Posts Tagged ‘Dubai’

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Dubai: a Mecca for sex trafficking

April 3, 2015

Watch this video to understand some of the basics about prostitution and human trafficking in the United Arab Emirates:

Money Jihad has previously noted that there are connections between jihadist groups and human trafficking syndicates. A study by West Point’s Combating Terrorism Center found that Individuals [within the global illicit marketplace] involved in other illicit activities link to terrorists 35 percent of the time.” Although the video excerpt tends to focus on the women and their experiences, there are powerful networks operating behind them to coerce them into the sex business and skim millions of dollars off the top. Rest assured that the profits from the sex business aren’t being used to build schools and hospitals.

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This Valentine’s Day, give her diamonds. (Money is easier to launder that way.)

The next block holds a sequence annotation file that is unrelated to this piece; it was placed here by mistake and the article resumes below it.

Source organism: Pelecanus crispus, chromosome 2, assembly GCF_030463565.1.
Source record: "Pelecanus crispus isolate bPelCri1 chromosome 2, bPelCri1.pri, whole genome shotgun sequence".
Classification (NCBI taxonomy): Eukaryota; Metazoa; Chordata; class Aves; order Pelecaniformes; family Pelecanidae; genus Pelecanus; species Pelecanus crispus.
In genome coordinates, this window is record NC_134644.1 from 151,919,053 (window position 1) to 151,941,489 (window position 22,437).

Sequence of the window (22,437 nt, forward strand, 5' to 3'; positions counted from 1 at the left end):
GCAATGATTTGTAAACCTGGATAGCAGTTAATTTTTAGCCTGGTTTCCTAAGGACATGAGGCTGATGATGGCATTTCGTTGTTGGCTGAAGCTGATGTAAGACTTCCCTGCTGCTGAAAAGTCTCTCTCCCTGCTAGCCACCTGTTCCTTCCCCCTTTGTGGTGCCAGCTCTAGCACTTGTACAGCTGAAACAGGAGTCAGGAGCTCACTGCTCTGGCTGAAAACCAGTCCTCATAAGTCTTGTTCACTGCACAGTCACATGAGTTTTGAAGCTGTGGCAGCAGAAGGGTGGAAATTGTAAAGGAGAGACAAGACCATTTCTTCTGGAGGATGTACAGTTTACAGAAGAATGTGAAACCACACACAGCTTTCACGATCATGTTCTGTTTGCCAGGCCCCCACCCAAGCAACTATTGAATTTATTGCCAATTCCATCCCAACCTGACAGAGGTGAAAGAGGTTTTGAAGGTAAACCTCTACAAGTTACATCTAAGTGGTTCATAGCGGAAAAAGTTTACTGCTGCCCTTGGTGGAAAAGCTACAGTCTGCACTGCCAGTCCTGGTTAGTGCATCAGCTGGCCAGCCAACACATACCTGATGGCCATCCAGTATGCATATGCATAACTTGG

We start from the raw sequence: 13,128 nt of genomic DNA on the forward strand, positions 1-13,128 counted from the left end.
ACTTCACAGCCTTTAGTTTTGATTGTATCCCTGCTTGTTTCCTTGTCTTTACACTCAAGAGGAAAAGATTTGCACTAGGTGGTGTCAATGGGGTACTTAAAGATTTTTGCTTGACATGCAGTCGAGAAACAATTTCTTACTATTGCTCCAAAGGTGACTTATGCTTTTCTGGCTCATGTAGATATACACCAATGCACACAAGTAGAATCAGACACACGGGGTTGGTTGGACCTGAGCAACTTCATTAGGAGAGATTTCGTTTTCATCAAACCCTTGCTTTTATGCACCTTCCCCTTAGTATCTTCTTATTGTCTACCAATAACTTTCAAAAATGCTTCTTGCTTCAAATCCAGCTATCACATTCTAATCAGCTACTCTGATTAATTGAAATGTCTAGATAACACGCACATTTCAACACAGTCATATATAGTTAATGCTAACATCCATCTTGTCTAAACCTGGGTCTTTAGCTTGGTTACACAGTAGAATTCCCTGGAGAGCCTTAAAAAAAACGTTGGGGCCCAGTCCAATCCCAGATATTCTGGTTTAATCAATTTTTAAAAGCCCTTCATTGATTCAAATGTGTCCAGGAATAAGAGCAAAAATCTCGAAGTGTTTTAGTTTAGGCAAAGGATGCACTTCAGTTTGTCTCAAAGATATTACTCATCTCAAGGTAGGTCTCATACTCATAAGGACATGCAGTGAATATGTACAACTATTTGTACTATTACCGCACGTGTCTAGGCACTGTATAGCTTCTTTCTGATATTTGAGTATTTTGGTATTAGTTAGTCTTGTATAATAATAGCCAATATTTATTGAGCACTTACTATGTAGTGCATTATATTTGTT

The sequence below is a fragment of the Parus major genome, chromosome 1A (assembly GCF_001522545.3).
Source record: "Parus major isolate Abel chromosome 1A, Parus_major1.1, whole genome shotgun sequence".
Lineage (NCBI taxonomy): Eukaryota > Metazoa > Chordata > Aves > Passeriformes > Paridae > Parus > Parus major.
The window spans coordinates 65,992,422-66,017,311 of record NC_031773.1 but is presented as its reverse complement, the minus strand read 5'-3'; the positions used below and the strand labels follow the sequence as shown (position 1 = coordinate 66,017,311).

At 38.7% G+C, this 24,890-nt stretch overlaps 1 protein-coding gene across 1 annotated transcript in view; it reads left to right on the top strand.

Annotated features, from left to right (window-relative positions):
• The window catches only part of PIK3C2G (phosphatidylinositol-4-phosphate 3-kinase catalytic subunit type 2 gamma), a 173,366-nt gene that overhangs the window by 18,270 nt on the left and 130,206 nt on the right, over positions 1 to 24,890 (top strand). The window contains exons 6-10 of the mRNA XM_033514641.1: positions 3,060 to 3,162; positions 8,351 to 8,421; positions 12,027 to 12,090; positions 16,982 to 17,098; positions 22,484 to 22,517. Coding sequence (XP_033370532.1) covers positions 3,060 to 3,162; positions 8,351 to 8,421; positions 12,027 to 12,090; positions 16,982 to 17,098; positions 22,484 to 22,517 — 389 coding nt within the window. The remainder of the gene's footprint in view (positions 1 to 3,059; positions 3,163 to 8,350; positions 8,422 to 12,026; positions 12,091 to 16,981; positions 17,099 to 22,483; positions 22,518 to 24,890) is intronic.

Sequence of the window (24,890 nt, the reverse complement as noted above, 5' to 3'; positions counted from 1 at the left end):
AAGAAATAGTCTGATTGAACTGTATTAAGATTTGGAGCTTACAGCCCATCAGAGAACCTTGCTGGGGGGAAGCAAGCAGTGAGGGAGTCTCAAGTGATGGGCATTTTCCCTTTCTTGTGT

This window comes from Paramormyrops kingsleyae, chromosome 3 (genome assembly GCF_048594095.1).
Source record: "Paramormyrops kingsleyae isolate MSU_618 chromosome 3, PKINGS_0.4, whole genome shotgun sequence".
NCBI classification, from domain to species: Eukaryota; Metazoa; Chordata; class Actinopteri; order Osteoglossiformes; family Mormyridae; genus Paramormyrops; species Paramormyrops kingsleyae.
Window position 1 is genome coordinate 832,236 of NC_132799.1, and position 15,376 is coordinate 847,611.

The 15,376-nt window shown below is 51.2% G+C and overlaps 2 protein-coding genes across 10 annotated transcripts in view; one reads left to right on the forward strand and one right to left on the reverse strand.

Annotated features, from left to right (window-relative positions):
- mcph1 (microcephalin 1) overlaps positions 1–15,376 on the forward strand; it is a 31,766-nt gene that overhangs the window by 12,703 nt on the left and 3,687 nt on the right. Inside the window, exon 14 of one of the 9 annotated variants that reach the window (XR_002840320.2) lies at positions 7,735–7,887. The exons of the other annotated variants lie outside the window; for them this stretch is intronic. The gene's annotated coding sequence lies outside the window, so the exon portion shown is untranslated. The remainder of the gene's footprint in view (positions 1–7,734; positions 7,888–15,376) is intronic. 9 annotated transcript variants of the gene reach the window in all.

February 14, 2014

International financial watchdog FATF has issued a report that raises concerns about the use of diamonds to launder money in five countries that voluntarily disclosed information for the report.

India cited cases of overvaluation of diamonds sold abroad as a means of transferring illicit money back to India.  Trade-based money laundering is one of, if not the largest mechanism worldwide for transferring value without being detected.

As John Cassara and Avi Jorisch have noted in their book, On the Trail of Terror Finance, “diamonds are the most condensed form of physical wealth in the world. As a result, they are widely used in global laundering and value transfer schemes.”

Cassara and Jorisch also noted that Dubai, which maintains significant business relationships with diamond dealers in Mumbai, India, “are adept at invoice manipulation,” which Dubai traders can use to transfer significant amounts of value without transferring physical money.

Thanks to Sal Imburgia for first notifying Money Jihad about the report.

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Bookies and athletes named in terrorism-linked gambling ring

June 10, 2013
Spot-fixing scandal update